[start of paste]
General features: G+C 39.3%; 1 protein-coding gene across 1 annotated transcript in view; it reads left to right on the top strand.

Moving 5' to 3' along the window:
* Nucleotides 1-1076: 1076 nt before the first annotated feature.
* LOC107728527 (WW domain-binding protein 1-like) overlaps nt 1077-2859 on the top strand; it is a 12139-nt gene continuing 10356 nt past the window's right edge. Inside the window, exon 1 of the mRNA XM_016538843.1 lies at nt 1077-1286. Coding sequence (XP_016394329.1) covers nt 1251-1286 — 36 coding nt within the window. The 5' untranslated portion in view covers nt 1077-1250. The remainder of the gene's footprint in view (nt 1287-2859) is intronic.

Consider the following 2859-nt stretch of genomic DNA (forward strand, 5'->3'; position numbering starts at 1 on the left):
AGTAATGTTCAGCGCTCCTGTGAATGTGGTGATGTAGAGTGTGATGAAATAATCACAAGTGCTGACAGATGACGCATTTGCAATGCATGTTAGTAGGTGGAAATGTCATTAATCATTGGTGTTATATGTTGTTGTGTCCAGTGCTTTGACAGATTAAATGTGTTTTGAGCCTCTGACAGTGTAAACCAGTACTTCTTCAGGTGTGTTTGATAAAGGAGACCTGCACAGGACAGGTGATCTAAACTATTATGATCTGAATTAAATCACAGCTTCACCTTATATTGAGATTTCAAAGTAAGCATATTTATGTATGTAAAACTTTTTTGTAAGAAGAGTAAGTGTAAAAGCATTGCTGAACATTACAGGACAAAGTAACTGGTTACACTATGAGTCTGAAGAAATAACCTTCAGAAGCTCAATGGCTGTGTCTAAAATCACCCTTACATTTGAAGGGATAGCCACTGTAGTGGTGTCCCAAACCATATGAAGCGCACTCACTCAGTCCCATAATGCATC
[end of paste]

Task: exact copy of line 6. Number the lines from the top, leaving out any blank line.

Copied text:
AGTAATGTTCAGCGCTCCTGTGAATGTGGTGATGTAGAGTGTGATGAAATAATCACAAGTGCTGACAGATGACGCATTTGCAATGCATGTTAGTAGGTGGAAATGTCATTAATCATTGGTGTTATATGTTGTTGTGTCCAGTGCTTTGACAGATTAAATGTGTTTTGAGCCTCTGACAGTGTAAACCAGTACTTCTTCAGGTGTGTTTGATAAAGGAGACCTGCACAGGACAGGTGATCTAAACTATTATGATCTGAATTAAATCACAGCTTCACCTTATATTGAGATTTCAAAGTAAGCATATTTATGTATGTAAAACTTTTTTGTAAGAAGAGTAAGTGTAAAAGCATTGCTGAACATTACAGGACAAAGTAACTGGTTACACTATGAGTCTGAAGAAATAACCTTCAGAAGCTCAATGGCTGTGTCTAAAATCACCCTTACATTTGAAGGGATAGCCACTGTAGTGGTGTCCCAAACCATATGAAGCGCACTCACTCAGTCCCATAATGCATC